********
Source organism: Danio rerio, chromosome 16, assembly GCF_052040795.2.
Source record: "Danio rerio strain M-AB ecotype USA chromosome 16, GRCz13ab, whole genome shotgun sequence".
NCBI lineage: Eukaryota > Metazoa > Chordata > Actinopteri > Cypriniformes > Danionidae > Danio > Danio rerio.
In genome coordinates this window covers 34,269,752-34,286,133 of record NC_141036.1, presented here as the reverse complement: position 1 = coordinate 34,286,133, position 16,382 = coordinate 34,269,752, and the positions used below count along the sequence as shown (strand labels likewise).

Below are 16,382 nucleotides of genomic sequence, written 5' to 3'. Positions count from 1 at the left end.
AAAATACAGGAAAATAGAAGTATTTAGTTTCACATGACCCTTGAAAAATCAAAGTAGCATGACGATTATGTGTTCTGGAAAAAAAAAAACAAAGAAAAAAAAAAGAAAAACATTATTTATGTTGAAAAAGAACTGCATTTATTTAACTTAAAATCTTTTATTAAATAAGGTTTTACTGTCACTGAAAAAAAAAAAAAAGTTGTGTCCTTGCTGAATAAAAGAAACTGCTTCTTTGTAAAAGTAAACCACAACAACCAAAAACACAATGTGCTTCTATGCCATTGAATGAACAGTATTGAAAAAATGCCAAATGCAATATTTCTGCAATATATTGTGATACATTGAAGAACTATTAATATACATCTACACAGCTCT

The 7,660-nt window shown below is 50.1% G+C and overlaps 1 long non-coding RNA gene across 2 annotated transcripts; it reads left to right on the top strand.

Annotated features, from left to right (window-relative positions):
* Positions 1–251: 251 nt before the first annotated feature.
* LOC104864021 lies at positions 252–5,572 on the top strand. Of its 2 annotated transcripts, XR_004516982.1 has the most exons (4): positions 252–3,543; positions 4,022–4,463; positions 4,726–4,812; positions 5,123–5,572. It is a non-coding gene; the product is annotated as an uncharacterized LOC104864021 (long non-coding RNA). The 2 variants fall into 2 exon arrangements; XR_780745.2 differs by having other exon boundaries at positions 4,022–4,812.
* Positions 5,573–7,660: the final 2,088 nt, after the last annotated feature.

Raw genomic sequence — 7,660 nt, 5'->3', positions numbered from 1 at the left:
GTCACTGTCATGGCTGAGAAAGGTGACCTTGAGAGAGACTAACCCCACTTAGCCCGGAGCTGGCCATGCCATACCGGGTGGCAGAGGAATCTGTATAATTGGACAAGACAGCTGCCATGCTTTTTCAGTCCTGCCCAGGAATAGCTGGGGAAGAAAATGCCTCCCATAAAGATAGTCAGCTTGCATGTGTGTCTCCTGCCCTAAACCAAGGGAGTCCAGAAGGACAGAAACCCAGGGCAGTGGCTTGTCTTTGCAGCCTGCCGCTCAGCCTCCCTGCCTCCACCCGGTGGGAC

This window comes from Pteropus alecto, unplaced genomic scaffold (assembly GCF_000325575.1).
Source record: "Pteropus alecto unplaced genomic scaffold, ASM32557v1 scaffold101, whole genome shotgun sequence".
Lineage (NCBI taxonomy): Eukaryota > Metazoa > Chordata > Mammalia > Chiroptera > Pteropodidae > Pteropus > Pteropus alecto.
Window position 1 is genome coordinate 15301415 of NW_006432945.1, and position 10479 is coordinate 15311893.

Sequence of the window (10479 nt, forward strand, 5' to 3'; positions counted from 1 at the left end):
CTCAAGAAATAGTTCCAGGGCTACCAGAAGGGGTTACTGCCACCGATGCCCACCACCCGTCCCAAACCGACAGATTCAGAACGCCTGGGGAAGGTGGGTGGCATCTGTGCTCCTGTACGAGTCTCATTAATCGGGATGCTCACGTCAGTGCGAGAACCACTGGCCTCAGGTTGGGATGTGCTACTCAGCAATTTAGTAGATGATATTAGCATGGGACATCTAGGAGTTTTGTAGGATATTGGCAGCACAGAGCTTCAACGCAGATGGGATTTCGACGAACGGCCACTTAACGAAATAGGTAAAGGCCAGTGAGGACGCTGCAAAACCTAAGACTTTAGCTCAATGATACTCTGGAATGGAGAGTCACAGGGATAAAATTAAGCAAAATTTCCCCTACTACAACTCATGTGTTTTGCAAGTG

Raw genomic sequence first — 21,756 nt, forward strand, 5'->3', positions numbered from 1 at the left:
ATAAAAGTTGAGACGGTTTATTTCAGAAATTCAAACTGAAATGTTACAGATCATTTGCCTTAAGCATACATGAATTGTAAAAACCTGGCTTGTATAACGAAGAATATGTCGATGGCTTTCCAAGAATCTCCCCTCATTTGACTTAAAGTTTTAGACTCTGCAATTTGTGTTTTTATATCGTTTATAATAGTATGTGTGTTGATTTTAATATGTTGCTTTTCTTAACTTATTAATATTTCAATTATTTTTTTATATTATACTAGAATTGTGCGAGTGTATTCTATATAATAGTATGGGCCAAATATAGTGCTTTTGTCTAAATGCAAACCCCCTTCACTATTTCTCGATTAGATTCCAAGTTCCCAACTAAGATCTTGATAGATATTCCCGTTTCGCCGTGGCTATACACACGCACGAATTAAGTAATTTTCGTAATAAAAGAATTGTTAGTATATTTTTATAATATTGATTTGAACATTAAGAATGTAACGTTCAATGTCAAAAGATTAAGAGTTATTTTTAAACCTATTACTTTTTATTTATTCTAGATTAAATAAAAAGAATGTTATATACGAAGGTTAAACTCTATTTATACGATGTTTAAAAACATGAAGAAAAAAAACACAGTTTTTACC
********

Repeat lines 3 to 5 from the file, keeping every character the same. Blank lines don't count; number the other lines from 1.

NCBI lineage: Eukaryota > Metazoa > Chordata > Actinopteri > Cypriniformes > Danionidae > Danio > Danio rerio.
In genome coordinates this window covers 34,269,752-34,286,133 of record NC_141036.1, presented here as the reverse complement: position 1 = coordinate 34,286,133, position 16,382 = coordinate 34,269,752, and the positions used below count along the sequence as shown (strand labels likewise).

Below are 16,382 nucleotides of genomic sequence, written 5' to 3'. Positions count from 1 at the left end.